For Western Md., it's Texas time Postseason: The undefeated Green Terror hopes for better road luck this time when it meets Trinity tomorrow in a Division III playoff opener.

November 20, 1998|By Christian Ewell | Christian Ewell,SUN STAFF

A short 64 years ago, the Western Maryland football program had its shot at the big time. And blew it. Offered an Orange Bowl bid and the opportunity for extravagance, the school opted for prudence, deciding that the train trip to Miami would be too costly.

Cut to 1998 and the Green Terror's trip to San Antonio and another distant football game, this one 1,589 miles away in the first round of the NCAA Division III playoffs. Western Maryland will meet Trinity, Texas, tomorrow at 1 p.m. in a meeting of 10-0 teams.

Though the NCAA is picking up the cost of hotels and the equivalent of commercial airfare for 60 persons, "it would be my guess that that train fare [in 1934] would be significantly less than what we're going to pay," said Western Maryland coach Tim Keating.

The Green Terror, ranked No. 3 in the South region, won the Centennial Conference championship and clinched its berth in the playoffs last week with a 17-0 shutout of Johns Hopkins.

Western Maryland is hoping the on-field price of travel won't be as great as last year. After an un- defeated regular season, the Green Terror played a spirited first half before fading against Lycoming, which prevailed, 27-13, in the first round of the playoffs.

But Keating is looking forward, not back.

"We're very excited. I wish I was already there," the coach said before his team left yesterday afternoon. "Being in San Antonio and playing in the tournament with these types of stakes and knowing that this is an opportunity you earned, it's very exciting."

While the Green Terror enters the playoffs having won its last 20 regular-season games, dating to 1996, Trinity has compiled an even more impressive run. The Tigers, of the Southern Collegiate Athletic Conference, have beaten 31 of their last 32 regular-season opponents, dating to 1995.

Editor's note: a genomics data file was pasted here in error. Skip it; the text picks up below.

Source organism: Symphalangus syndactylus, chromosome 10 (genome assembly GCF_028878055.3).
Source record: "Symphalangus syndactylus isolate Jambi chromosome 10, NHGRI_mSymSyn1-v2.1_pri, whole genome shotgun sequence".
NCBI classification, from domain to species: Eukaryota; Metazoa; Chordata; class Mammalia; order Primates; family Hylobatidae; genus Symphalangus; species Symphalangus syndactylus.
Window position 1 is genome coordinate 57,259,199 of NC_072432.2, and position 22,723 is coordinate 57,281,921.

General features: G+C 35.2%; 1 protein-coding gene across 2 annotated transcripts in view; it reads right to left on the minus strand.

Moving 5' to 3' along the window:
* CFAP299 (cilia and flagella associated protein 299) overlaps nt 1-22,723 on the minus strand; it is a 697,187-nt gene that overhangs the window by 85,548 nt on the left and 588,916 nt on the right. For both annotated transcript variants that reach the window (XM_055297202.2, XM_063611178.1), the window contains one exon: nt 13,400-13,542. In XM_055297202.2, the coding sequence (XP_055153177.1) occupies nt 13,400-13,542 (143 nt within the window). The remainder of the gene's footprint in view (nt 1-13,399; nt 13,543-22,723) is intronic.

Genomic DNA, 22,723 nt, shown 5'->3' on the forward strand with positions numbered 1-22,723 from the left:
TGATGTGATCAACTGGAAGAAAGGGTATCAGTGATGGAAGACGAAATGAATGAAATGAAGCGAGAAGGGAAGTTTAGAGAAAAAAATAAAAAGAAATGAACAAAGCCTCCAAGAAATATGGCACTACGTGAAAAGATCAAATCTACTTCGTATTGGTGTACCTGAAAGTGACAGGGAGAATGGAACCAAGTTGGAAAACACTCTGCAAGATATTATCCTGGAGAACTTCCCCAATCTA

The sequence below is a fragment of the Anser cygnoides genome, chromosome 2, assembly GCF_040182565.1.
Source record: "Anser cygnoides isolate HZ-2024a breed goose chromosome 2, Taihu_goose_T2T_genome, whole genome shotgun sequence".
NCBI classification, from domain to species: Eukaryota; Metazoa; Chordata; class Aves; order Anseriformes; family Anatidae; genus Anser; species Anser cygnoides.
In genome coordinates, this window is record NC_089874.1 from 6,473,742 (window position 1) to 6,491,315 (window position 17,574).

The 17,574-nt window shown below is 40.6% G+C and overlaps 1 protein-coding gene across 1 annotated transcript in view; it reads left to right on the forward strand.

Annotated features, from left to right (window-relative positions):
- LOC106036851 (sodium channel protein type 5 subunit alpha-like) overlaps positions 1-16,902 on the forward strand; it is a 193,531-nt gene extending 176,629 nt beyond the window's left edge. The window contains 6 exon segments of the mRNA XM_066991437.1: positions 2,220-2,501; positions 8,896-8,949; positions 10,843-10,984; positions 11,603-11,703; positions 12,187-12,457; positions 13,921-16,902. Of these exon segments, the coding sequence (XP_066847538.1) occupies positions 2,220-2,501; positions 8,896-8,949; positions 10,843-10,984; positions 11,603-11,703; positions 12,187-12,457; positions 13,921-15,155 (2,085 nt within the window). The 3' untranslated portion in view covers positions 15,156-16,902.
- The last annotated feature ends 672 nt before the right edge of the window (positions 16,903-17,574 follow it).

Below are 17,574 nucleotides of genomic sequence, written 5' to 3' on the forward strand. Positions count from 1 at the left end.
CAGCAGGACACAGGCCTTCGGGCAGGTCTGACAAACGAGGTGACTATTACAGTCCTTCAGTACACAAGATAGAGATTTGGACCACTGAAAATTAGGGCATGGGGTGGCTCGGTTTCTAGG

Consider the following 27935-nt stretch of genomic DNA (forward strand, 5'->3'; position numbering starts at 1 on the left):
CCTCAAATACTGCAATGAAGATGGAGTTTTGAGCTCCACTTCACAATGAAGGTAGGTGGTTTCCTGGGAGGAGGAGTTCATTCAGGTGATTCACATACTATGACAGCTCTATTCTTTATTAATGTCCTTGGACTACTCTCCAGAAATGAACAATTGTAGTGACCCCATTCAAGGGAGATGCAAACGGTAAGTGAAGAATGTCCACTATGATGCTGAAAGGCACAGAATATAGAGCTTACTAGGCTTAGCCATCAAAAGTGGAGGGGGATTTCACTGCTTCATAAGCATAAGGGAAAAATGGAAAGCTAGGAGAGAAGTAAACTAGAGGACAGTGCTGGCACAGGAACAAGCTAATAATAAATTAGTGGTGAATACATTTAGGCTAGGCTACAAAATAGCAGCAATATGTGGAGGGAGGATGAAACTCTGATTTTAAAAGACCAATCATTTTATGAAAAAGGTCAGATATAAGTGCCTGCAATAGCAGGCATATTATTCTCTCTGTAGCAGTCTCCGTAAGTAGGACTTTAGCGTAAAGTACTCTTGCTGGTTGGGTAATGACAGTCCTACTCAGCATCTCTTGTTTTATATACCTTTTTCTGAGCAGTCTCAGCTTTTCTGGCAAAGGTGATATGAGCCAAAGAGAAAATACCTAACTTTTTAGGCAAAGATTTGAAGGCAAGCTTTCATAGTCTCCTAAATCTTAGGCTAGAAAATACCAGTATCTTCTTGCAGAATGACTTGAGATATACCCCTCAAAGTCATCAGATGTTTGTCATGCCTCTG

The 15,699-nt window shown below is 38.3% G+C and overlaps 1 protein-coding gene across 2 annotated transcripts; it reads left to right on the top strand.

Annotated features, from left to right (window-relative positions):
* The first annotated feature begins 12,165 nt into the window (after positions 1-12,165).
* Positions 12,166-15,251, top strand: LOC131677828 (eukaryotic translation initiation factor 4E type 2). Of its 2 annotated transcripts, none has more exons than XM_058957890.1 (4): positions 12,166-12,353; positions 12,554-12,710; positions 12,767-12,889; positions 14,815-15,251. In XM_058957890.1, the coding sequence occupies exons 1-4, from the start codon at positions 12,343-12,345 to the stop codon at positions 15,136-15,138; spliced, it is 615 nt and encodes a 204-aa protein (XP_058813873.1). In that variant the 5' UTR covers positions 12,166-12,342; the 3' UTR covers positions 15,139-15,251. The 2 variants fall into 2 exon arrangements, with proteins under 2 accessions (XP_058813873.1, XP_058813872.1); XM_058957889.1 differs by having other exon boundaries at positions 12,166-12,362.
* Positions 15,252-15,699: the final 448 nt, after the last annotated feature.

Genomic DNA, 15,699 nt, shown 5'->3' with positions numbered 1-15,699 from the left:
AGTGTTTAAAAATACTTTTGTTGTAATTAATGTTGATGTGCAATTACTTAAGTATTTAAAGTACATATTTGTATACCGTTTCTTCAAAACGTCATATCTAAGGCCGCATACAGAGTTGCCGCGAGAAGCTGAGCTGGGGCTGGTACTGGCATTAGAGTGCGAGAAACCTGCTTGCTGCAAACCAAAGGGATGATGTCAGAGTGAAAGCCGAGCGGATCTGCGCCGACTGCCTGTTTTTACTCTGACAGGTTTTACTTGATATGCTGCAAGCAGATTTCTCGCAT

Trinity coach Steve Mohr is just happy to be home after five plane trips this season. The closest football-playing SCAC school is Millsaps in Jackson, Miss., about 500 miles away. "We've done enough traveling this year," Mohr said.

On the ground in San Antonio, the Green Terror may find it has little room to run. Its rushing game, led by Joe Kendorski's 827 yards and nine touchdowns, will be in for a challenge.

The Tigers, led by linebacker John Paul Visosky, have a rushing defense that is the nation's third-stingiest, allowing 57 yards per game. Overall, Trinity has allowed 217 yards per game, fifth-best in Division III.

But Keating said he's most fearful of Trinity's passing game. The Tigers make no secret of their intent to pass on just about every down. And it's a goal they reach often, as junior quarterback Michael Burton has thrown for 3,031 yards and 32 touchdowns this season.

Almost a third of Burton's connections have been with receiver Bo Edwards, who has 841 receiving yards and 11 touchdown catches.

"They throw the ball just like we did three years ago," Keating said. "This quarterback really puts the ball on the money."

While Western Maryland's 396 yards of production per game are more balanced, the Green Terror has its own passing attack, featuring quarterback Ron Sermarini. The junior won his second straight Centennial Conference Player of the Year award after leading the league in quarterback rating (146.2) and finishing second in total offense (194 yards per game).

On defense, the Green Terror has been solid, earning a No. 6 national ranking in pass defense (153.1 yards per game), allowing only four passing touchdowns.

One of the tapes Mohr received from Western Maryland was last week's Hopkins game in which the normally high-powered Blue Jays were held to nine first downs and 183 yards of total offense.

"I was most impressed by their ability to shut Johns Hopkins down, at their place," Mohr said. "[Western Maryland] constantly put them in poor field position, and I was impressed by the way their guys flew to the football."

Pub Date: 11/20/98

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